9

If you want to make real Turkish delight, use cornstarch and only cornstarch. Nowhere on the Balkan have I seen a gelatine-thickened Turkish delight. No Turkish person will recognize a gelatine-thickened candy as lokum. I would go as far as to insist that aromatzied sugar syrup+gelatine = gummi bear, while aromatized sugar syrup+cornstarch = Turkish delight, ...


9

Yes Turkish coffee grind is finer than esspresso grind. Grinders are typically one of two kinds: Blade grinders, or burr mill/grinders. For a consistent turkish coffee or esspresso grind, it's recommended to get a conical burr grinder they can produce the fine grind you need without heating up the coffee and losing flavor. Also, the better ones tend to not ...


7

I think you got something mixed up there. It is normal to have noticeable particles while drinking Turkish coffee. Everybody uses a strainer for it, and it does result in a slightly "muddy" drink. I guess you could pass the prepared Turkish coffee through a paper coffee filter before drinking, but this would be a very unusual way to do it. People who don't ...


7

There are various techniques, however here's how I do, and I usually get enough foam by making like this. Sometimes really much, sometimes just decent but never too little. First of all, put the water before the coffee to the cezve (or pot, however you call it). Then add the coffee without mixing it with the water. Do not mix it, just let it get into the ...


7

Have you actually boiled it three times? Boiling coffee makes it smell like old floor rags, don't do that! What the Turkish method essentially is, you bring your coffee pot thrice up to, but not actually reaching, the boiling temperature, and you must never ever stir it. My favourite temperature is 70°C near bottom (measured with an electronic meat ...


5

Alibaba has a site that let's you search by region, and indeed there is a page for Turkish chocolate including chocolate covered almonds. As far as I can tell brand names seem to be Tafe and the ChocoVia and Dojo produced by Besler. Those brand names do not exclusively refer to chocolate covered almonds - which are called "chocolate covered almonds" on the ...


5

You will need to have a Turkish coffee pot, a spoon, sugar and coffee that has been ground to a fine powder. Although most people use the Arabica beans, it really doesn't matter what kind of coffee you use. However, it should be a medium roast, because you will actually roast it again while making it. You can get the Turkish coffee in several different ...


5

I have no idea why it starts with Greek yogurt. Wherever I've had it - at home, restaurant-made, or ready-bought, it contained just plain yogurt, water and salt. (The ratio varies to taste). This includes ayran made in traditional Turkish restaurants run by Turkish owners. Also, I can't think of a practical reason why true (strained) Greek yogurt could make ...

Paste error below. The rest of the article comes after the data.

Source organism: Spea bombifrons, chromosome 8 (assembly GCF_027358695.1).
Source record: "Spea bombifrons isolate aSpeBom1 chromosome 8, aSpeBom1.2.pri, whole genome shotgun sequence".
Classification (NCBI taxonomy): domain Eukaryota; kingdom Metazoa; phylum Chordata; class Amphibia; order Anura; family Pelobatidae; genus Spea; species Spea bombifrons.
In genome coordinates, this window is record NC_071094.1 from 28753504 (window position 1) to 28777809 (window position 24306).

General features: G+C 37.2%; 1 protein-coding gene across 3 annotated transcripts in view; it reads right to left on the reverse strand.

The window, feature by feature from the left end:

5

It depends if you want a nice baklava or a quick one. I am not familiar about the quick baklava, so I will share my tips on delicious baklava: Phyllo pastry needs to be at room temperature before you handle it. Otherwise it retains some of the moisture that make the individual sheets stick to each other. However, do not take it out of the package till you ...


5

Salep is essentially glucomannan; you can subsitutue Salep with Konjac GM (not konjac flour as it might impart a fishy flavor). And this is the key ingredient in Dondurma. When it comes to mastic, you can try to omit it as it's mainly for flavor. Not all Turkish Dondurma is with mastic; you could simply use vanilla... Note: I’ve made Dondurma simply like ...


4

This article from the BBC indicates that it's been illegal to export salep for quite a while. This article indicates that cornflour is frequently used as a substitution for salep. The same author makes four other interesting points about salep. First, the elastic quality of these ‘stretchy’ ice creams is not, as some writers state, due to the ...


4

There is no standard spice mix for Doner Kebabs. This generally applies to any food in any part of the world. There can be a common mix, but as you have experienced, they can be quite specific to certain areas of the world A major factor for noting a common spice mix is the global food supply industry. What happens in general is that food retailers buy bulk ...


3

The temperature at the time of serving doesn't matter. The Ottomans knew how to enjoy life. Coffee was served on social occasions, which happened at a slow pace in that part of the world. The ottoman effendi would spend hours sitting there, smoking a nargileh, endlessly turning the beads of a rosary, and taking a sip of coffee now and then. Even though it ...


3

The main point is: do not let the coffee boil. When foam starts to form, remove it with a spoon and pour into your coffee cup.


3